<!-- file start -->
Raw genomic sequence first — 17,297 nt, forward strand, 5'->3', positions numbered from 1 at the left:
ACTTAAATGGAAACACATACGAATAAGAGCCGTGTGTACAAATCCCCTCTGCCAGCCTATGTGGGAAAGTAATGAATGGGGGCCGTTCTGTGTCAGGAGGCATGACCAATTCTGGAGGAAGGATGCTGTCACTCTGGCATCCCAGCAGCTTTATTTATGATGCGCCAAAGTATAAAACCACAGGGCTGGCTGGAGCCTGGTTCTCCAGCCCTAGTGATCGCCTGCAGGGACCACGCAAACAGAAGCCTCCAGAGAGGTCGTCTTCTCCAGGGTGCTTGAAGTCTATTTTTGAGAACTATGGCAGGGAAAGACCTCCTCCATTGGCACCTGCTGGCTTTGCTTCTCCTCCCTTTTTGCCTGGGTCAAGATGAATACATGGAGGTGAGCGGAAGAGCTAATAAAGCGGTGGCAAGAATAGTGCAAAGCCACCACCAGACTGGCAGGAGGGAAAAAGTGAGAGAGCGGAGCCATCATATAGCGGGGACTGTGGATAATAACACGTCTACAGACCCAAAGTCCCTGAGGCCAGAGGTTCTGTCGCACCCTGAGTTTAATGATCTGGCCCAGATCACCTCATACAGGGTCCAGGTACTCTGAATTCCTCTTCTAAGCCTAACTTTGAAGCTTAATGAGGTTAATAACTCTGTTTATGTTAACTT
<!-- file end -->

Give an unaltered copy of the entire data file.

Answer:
Raw genomic sequence first — 17,297 nt, forward strand, 5'->3', positions numbered from 1 at the left:
ACTTAAATGGAAACACATACGAATAAGAGCCGTGTGTACAAATCCCCTCTGCCAGCCTATGTGGGAAAGTAATGAATGGGGGCCGTTCTGTGTCAGGAGGCATGACCAATTCTGGAGGAAGGATGCTGTCACTCTGGCATCCCAGCAGCTTTATTTATGATGCGCCAAAGTATAAAACCACAGGGCTGGCTGGAGCCTGGTTCTCCAGCCCTAGTGATCGCCTGCAGGGACCACGCAAACAGAAGCCTCCAGAGAGGTCGTCTTCTCCAGGGTGCTTGAAGTCTATTTTTGAGAACTATGGCAGGGAAAGACCTCCTCCATTGGCACCTGCTGGCTTTGCTTCTCCTCCCTTTTTGCCTGGGTCAAGATGAATACATGGAGGTGAGCGGAAGAGCTAATAAAGCGGTGGCAAGAATAGTGCAAAGCCACCACCAGACTGGCAGGAGGGAAAAAGTGAGAGAGCGGAGCCATCATATAGCGGGGACTGTGGATAATAACACGTCTACAGACCCAAAGTCCCTGAGGCCAGAGGTTCTGTCGCACCCTGAGTTTAATGATCTGGCCCAGATCACCTCATACAGGGTCCAGGTACTCTGAATTCCTCTTCTAAGCCTAACTTTGAAGCTTAATGAGGTTAATAACTCTGTTTATGTTAACTT